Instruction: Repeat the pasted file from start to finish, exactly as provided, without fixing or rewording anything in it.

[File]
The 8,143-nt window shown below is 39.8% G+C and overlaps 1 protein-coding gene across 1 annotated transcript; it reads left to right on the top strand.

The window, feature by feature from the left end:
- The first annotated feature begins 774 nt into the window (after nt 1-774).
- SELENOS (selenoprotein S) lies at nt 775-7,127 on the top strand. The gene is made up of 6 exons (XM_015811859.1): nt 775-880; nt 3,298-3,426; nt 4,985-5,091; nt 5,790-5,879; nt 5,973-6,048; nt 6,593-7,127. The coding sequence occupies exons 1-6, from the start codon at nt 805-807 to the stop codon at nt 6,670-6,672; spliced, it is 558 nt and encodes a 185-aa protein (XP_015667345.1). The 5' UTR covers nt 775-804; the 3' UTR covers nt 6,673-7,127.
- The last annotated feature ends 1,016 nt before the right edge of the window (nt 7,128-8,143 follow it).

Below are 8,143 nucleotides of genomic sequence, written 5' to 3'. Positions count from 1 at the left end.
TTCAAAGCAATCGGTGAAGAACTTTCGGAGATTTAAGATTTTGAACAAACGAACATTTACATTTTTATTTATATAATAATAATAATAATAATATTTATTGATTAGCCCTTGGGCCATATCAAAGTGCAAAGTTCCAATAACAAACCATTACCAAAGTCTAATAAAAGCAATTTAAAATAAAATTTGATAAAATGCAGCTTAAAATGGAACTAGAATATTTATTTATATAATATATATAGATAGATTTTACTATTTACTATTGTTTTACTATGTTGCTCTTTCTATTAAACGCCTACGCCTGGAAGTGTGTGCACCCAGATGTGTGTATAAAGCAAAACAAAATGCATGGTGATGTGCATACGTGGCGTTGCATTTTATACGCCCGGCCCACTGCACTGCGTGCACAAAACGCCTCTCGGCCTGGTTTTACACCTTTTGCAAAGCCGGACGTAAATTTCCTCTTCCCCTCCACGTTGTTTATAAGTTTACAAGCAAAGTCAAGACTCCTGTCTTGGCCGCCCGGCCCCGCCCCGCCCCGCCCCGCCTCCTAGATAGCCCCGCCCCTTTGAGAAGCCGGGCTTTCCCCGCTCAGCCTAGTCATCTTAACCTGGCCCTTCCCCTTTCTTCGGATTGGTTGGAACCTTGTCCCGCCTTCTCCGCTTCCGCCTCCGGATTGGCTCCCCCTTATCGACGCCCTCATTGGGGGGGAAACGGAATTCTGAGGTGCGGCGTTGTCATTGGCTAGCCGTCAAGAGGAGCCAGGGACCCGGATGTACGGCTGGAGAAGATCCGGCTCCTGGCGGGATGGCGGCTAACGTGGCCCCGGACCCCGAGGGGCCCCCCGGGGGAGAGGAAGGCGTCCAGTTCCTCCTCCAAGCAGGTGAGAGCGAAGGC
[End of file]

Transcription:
The 8,143-nt window shown below is 39.8% G+C and overlaps 1 protein-coding gene across 1 annotated transcript; it reads left to right on the top strand.

The window, feature by feature from the left end:
- The first annotated feature begins 774 nt into the window (after nt 1-774).
- SELENOS (selenoprotein S) lies at nt 775-7,127 on the top strand. The gene is made up of 6 exons (XM_015811859.1): nt 775-880; nt 3,298-3,426; nt 4,985-5,091; nt 5,790-5,879; nt 5,973-6,048; nt 6,593-7,127. The coding sequence occupies exons 1-6, from the start codon at nt 805-807 to the stop codon at nt 6,670-6,672; spliced, it is 558 nt and encodes a 185-aa protein (XP_015667345.1). The 5' UTR covers nt 775-804; the 3' UTR covers nt 6,673-7,127.
- The last annotated feature ends 1,016 nt before the right edge of the window (nt 7,128-8,143 follow it).

Below are 8,143 nucleotides of genomic sequence, written 5' to 3'. Positions count from 1 at the left end.
TTCAAAGCAATCGGTGAAGAACTTTCGGAGATTTAAGATTTTGAACAAACGAACATTTACATTTTTATTTATATAATAATAATAATAATAATATTTATTGATTAGCCCTTGGGCCATATCAAAGTGCAAAGTTCCAATAACAAACCATTACCAAAGTCTAATAAAAGCAATTTAAAATAAAATTTGATAAAATGCAGCTTAAAATGGAACTAGAATATTTATTTATATAATATATATAGATAGATTTTACTATTTACTATTGTTTTACTATGTTGCTCTTTCTATTAAACGCCTACGCCTGGAAGTGTGTGCACCCAGATGTGTGTATAAAGCAAAACAAAATGCATGGTGATGTGCATACGTGGCGTTGCATTTTATACGCCCGGCCCACTGCACTGCGTGCACAAAACGCCTCTCGGCCTGGTTTTACACCTTTTGCAAAGCCGGACGTAAATTTCCTCTTCCCCTCCACGTTGTTTATAAGTTTACAAGCAAAGTCAAGACTCCTGTCTTGGCCGCCCGGCCCCGCCCCGCCCCGCCCCGCCTCCTAGATAGCCCCGCCCCTTTGAGAAGCCGGGCTTTCCCCGCTCAGCCTAGTCATCTTAACCTGGCCCTTCCCCTTTCTTCGGATTGGTTGGAACCTTGTCCCGCCTTCTCCGCTTCCGCCTCCGGATTGGCTCCCCCTTATCGACGCCCTCATTGGGGGGGAAACGGAATTCTGAGGTGCGGCGTTGTCATTGGCTAGCCGTCAAGAGGAGCCAGGGACCCGGATGTACGGCTGGAGAAGATCCGGCTCCTGGCGGGATGGCGGCTAACGTGGCCCCGGACCCCGAGGGGCCCCCCGGGGGAGAGGAAGGCGTCCAGTTCCTCCTCCAAGCAGGTGAGAGCGAAGGC